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Hyland Law Firm LLC Sept. 26, 2016

As an experienced family law attorney in both Missouri and Kansas, I have seen numerous cases arise where a child is not born out of a marriage, the relationship between the unmarried parents ultimately ends, and the father is then prohibited by the unwed mother from seeing his children. If you have experienced this situation, it is important to understand that as a father, you have legal rights - once established - to see your children as well as to receive or be obligated to pay child support. However, the outcome of your paternity action, including your rights and obligations regarding child support and custody, all depends upon the specific set of circumstances unique to your case.

Overall, the way in which to assert your rights is through filing a paternity case, which is a legal action to determine paternity of a child, and to seek court mandated custody, support and/or visitation. While many paternity actions are often filed by an unmarried mother seeking support from the father, times are certainly changing in this regard. In the past few years, an increasing number of cases have come across my desk where the father has been unjustly cut off from seeing his child(ren) and as such, wants to have something formally binding to legally prevent the mother from doing this again.

As for most paternity actions, they usually arise between parties who were not married at the time that a child is born of the relationship. Paternity actions can also occur where a party to a marriage is impregnated by someone other than her husband or the husband himself impregnates someone else outside of the marriage.

How then, is paternity determined in Kansas and Missouri? Medical centers in both of the aforementioned states have forms where the father can identify himself as the child's natural father. A father can also sign the child's birth certificate, which also helps to prove paternity. While the aforementioned certainly have a presumptive effect as to paternity, the only way to truly establish your legal rights is through a paternity proceeding. In order to initiate a paternity proceeding, a legal petition is usually filed by the party seeking a paternity determination (and sometimes along with other documentation such as financial statements, etc.). The judge, during said case, can order a DNA test to determine parentage, which usually arises in situations where a father did not sign any paternity form or the child's birth certificate (and wants to be judicially established as the father of the child), or where a party denies parentage. DNA tests are not required where both parties do not contest paternity of the child.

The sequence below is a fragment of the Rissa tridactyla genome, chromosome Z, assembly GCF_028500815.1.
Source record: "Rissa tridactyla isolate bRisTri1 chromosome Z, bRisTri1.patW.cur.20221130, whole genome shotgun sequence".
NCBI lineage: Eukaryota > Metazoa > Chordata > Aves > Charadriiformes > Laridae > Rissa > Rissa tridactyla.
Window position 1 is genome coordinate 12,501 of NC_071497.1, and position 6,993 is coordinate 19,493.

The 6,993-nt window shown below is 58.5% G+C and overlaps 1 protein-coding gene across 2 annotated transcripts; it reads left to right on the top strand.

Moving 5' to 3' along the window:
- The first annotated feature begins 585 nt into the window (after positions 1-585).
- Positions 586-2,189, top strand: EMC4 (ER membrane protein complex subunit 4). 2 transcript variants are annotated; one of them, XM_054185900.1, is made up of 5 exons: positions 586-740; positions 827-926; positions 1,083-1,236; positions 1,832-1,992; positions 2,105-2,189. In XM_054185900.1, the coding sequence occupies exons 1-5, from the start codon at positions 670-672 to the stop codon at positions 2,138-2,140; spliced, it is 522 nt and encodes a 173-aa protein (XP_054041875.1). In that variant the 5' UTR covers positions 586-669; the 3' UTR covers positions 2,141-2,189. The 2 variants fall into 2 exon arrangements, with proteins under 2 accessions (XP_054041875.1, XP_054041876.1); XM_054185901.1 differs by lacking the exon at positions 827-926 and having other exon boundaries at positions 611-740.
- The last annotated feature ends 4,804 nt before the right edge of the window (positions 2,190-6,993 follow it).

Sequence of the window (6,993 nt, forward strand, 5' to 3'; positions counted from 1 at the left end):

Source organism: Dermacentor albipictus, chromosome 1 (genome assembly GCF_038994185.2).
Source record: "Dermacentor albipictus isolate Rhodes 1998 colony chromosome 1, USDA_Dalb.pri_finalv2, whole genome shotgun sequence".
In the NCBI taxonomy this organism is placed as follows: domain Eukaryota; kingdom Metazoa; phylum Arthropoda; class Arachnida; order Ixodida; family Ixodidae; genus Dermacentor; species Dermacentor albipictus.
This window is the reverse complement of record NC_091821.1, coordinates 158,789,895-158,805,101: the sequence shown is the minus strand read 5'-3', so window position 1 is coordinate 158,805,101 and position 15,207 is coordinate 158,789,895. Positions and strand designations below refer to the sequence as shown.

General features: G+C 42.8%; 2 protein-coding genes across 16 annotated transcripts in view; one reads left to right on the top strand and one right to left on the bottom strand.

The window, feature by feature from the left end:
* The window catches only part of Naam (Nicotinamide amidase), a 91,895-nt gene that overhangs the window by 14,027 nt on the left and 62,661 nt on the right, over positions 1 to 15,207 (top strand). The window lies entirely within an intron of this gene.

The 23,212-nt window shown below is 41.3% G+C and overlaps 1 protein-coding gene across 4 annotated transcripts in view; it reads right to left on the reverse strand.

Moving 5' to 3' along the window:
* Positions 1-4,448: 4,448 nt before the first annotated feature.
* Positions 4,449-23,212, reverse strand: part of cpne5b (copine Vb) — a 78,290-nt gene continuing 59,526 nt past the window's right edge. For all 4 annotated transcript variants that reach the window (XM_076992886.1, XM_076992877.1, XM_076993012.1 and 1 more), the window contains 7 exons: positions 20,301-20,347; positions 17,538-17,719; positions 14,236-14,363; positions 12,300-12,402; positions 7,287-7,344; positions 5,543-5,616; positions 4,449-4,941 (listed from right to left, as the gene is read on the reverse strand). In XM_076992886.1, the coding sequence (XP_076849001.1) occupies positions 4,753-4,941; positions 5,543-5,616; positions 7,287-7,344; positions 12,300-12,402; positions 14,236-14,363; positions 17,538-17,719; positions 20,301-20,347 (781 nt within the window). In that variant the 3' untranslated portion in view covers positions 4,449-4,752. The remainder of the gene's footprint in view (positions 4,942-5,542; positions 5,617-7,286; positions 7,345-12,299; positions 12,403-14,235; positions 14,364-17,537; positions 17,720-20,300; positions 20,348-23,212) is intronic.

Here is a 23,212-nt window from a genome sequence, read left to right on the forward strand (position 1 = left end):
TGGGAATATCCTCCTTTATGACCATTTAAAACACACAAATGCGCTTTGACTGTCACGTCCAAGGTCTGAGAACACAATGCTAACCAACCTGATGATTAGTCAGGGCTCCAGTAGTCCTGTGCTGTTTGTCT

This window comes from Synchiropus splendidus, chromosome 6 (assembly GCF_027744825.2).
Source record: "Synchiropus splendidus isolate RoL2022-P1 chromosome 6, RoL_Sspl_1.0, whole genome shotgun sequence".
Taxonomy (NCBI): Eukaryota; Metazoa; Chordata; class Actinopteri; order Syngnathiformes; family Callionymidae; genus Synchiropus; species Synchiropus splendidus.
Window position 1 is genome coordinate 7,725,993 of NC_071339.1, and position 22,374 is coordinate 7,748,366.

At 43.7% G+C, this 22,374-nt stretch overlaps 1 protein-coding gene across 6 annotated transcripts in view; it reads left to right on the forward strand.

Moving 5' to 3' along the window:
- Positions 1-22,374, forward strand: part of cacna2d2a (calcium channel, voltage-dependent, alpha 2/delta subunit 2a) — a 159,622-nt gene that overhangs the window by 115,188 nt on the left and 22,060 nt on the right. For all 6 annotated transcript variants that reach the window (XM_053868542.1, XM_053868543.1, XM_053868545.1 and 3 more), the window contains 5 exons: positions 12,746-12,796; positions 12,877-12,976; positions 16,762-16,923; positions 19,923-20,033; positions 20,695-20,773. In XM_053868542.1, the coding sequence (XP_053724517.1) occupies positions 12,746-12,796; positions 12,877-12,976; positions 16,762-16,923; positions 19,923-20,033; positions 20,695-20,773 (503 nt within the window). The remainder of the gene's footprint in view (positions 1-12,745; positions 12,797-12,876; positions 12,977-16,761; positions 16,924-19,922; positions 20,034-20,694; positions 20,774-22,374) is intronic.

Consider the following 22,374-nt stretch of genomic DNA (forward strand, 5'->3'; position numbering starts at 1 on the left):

Once a paternity action is filed, what happens next? In terms of custody, a child can be awarded to either party, just as in a divorce action. The parties can also create a custody and visitation plan and have the court approve it, once finalized. As for child support, the same general rules also apply as in divorce cases. Otherwise stated, either party can be ordered to pay child support, depending upon the specific custodial and visitation arrangement as agreed to by the parties or as ordered by the court (if the parties cannot agree on their own).

If you or someone you know is interested in pursuing a paternity or divorce action, give us a call now to learn more about your legal options, your rights and responsibilities, and how we can help you get what you want out of your case. My team and I look forward to providing you with excellent legal representation